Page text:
Unlike most of the players on this list, selecting Mårtensson would be a pick for the future rather than one for the present. He only turns 21 on draft day and is still likely several years away from coming to North America.. Was passed over in each of the last three drafts despite an excellent 2000 WJC and also despite putting up great numbers for Swedish Div. 2 team Arlanda (was rated as high as #72 in Europe in the 1998 CSBs), but a successful move to the Elitserien this year has raised his stock considerably. Was already having a solid campaign until he caught fire over the last six weeks of the season, putting up about half his total point total in that span. A strong, smooth skater and an excellent puckhandler. Has a real goalscorer’s instinct and is an excellent finisher – above average wristshot which can beat netminders clean. Nice hands around the net and very good hockey sense. Problems lie in his game away from the puck – he’s very soft at this point and shies away from playing in traffic. Defensive game needs lots of work as well. Will be joined at Brynäs next season by Björn Danielsson, his former center at Arlanda who had a very successful rookie SEL season in his own right last year with AIK.

5. Petr Cajenek C, HC Zlin (Czech Republic) 5’11” 176 lbs. DOB 8/18/75

2000-2001 52 GP 18-31-49 105 PIM +60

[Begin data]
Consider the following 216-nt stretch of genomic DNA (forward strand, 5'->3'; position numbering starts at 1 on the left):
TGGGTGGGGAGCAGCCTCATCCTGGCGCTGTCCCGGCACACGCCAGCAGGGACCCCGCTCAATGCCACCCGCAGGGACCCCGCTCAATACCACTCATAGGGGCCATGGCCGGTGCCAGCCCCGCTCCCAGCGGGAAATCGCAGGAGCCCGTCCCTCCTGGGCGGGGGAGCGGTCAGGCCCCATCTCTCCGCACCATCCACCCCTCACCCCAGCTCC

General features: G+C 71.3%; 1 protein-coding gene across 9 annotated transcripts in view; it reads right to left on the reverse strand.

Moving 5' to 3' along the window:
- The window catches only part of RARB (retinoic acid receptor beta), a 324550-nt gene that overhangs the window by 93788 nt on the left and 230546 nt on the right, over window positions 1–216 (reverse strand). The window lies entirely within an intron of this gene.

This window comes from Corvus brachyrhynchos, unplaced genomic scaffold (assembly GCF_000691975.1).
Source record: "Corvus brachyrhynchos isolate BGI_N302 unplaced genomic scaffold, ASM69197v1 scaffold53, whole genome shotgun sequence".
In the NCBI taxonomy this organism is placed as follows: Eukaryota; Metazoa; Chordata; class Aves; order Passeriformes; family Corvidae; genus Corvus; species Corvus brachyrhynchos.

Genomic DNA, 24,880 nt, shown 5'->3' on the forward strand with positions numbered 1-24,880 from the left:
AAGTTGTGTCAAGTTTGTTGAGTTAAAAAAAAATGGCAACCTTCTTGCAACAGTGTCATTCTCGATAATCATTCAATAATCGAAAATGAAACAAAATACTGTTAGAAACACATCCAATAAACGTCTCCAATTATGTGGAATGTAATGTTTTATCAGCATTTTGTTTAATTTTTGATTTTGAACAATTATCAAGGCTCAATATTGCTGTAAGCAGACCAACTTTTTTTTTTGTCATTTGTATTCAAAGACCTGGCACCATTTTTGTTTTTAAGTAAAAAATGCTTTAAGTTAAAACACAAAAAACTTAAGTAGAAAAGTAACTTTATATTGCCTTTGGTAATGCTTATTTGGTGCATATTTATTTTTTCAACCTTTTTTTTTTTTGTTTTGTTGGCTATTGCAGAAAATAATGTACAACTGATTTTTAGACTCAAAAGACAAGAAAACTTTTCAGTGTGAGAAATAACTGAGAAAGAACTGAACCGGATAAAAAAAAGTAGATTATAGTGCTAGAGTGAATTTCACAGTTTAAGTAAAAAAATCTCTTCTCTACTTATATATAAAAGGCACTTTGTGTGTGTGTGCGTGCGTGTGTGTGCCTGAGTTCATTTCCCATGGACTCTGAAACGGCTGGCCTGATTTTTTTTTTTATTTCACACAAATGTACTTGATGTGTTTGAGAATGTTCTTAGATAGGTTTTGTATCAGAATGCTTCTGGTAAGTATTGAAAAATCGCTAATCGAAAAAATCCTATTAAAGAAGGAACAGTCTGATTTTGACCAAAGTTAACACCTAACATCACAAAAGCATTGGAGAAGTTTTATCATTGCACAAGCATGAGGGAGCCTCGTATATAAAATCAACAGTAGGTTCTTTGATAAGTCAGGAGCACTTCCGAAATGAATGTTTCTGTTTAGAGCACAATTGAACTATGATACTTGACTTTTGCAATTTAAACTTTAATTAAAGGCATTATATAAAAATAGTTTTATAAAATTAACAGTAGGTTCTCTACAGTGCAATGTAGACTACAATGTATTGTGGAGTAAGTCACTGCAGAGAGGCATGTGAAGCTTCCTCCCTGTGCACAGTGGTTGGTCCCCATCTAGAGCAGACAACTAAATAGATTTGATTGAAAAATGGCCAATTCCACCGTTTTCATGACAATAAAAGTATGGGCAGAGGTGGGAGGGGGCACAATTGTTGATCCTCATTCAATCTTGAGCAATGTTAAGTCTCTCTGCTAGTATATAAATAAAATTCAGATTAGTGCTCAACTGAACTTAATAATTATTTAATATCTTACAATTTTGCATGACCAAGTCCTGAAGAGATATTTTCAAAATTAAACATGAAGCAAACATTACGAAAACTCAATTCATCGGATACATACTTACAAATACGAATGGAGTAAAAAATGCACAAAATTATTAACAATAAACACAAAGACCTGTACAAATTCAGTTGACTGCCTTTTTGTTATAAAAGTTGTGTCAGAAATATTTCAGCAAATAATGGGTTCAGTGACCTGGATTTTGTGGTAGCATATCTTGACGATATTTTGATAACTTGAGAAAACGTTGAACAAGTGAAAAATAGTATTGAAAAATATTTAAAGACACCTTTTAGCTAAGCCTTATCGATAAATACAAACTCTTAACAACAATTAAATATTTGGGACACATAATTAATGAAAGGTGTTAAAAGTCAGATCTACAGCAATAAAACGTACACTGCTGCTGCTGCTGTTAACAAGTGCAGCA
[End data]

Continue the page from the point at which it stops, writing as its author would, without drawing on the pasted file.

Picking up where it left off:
Another player who really upped his stock with an excellent World Championships. A slightly built playmaking center with good hockey sense who is dangerous at the international level. Has played an amazing 53 games for the Czech national team over the past two seasons. A very quick skater – has an awkward-looking upright stride that doesn’t look like it should be very effective but from which he’s able to generate surprising acceleration and speed. However, he doesn’t seem particularly strong on his skates and is knocked off the puck fairly easily. Doesn’t shy away from traffic, though, and is a very slick puckhandler. Not a world-class finisher, although he has a decent touch around the net. Isn’t a physical presence but plays a spirited, aggressive game, and can be a bit of an agitator and is somewhat liberal with his stick. Is a decent faceoff man and is pretty responsible defensively so he might be able to stick in the NHL as a #3 center, even if he isn’t strong enough or a decisive enough finisher to be a top-6 guy. The Florida Panthers have already expressed an interest in adding Cajanek to their roster, and it wouldn’t be surprising to see them – or anyone else – use a mid-round pick on him on draft day.

6. Jaroslav Bednar C, HIFK (Finland) 5’11” 200 lbs. DOB 11/9/76

2000-2001 56 GP 32-28-60 51 PIM +10